When conservative treatments – such as physical therapy or anti-inflammatory medication – fail to resolve knee pain, an orthopedic specialist may recommend partial or total knee replacement surgery.
To be successful, an orthopedic surgeon must accurately align the knee replacement parts with the hip and the ankle. The surgeon must also balance the soft tissue sleeve which supports the knee externally, so that as the knee moves throughout its range of motion, it is supported and the tension on this soft sleeve equal. Replaced knees that are out of alignment are at risk for residual pain and early failure.
Traditionally, surgeons use rod-like instruments to measure the alignment between the hip, knee, and ankle. This was not an exact science and often led to guessing and error. Thanks to computer navigation, surgeons now have a minimally invasive tool in the operating room to calculate the exact center location of the hip joint and ankle. This allows for more precise and predictable re-creation of alignment and balancing.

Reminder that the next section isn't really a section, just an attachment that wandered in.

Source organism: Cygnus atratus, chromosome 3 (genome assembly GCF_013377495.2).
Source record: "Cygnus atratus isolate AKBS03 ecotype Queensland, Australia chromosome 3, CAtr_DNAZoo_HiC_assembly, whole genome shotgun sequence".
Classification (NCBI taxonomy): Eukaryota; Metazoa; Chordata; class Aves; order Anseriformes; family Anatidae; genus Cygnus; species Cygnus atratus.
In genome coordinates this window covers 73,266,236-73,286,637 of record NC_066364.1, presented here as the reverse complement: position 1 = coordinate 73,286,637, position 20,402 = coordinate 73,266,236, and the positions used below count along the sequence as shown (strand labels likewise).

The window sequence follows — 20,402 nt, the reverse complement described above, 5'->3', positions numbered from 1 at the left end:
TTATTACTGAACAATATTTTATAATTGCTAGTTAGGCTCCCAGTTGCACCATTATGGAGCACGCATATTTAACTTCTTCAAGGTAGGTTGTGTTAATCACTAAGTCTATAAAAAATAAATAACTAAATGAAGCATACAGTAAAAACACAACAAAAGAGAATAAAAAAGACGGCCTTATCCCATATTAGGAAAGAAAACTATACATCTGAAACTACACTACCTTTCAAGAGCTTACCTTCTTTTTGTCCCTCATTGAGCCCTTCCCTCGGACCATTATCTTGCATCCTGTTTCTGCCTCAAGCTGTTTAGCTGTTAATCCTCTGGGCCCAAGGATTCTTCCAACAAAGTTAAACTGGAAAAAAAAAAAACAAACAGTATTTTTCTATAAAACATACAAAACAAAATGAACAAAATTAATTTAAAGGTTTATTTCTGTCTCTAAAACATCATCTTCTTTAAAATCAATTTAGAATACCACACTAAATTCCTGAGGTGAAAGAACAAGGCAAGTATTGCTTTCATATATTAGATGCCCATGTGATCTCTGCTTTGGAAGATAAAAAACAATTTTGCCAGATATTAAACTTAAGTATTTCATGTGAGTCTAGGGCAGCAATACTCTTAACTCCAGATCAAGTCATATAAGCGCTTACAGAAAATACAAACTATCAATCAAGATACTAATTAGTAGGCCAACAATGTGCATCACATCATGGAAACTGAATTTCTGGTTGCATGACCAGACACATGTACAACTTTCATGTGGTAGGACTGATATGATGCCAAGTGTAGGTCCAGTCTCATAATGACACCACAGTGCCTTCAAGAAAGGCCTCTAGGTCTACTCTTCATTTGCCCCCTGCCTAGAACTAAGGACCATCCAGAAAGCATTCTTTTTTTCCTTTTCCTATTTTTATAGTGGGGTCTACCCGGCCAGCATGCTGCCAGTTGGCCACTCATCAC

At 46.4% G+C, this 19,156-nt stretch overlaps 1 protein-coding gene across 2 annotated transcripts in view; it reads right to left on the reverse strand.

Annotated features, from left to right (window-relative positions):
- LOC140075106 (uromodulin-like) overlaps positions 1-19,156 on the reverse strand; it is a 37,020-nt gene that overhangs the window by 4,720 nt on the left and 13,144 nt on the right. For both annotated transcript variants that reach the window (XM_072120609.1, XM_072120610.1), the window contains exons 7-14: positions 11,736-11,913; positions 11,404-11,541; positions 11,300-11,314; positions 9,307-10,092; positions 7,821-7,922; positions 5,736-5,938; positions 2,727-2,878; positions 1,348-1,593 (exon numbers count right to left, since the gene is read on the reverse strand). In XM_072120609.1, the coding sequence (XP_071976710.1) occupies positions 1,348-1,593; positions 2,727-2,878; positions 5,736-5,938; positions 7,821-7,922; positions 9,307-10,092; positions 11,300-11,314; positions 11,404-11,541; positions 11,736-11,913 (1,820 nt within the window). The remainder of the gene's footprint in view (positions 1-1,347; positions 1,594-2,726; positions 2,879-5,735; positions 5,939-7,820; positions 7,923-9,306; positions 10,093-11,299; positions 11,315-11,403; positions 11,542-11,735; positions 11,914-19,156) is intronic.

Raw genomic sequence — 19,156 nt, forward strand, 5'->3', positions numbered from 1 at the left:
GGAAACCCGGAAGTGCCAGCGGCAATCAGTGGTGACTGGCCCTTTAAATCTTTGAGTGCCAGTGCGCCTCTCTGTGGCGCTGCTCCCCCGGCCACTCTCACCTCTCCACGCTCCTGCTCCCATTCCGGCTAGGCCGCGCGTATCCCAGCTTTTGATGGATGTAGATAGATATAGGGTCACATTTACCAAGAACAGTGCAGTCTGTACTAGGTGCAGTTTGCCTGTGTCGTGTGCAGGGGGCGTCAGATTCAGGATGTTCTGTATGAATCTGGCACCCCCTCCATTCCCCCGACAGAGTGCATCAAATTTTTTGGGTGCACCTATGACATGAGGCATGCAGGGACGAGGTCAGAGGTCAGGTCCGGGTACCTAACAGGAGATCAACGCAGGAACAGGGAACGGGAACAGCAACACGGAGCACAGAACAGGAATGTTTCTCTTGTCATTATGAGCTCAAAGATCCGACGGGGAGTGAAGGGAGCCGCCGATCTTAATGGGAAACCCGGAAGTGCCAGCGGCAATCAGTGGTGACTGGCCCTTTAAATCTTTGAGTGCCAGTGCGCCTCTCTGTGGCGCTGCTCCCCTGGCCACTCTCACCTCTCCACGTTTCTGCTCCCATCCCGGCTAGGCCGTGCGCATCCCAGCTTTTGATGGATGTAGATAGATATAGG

Computer navigation in the operating room is a lot like the GPS tracking systems available in cars or planes or boats. The software helps the surgeon know exactly where the patient’s body is in space. Minimally invasive wireless pointers and trackers send data pertaining to knee movement kinematics to the computer. This information is then translated into real-time images that provide the surgeon with a comprehensive understanding of the knee mechanics before any bone is cut. The trackers remain active throughout the surgery, providing the surgeon with feedback regarding the accuracy of bone cuts and overall alignment and balance prior to final implantation of the knee replacement prosthesis.
Computer navigation leads to a safer, more accurate, and longer lasting knee replacement surgery. If you have questions or comments, please leave us a note below.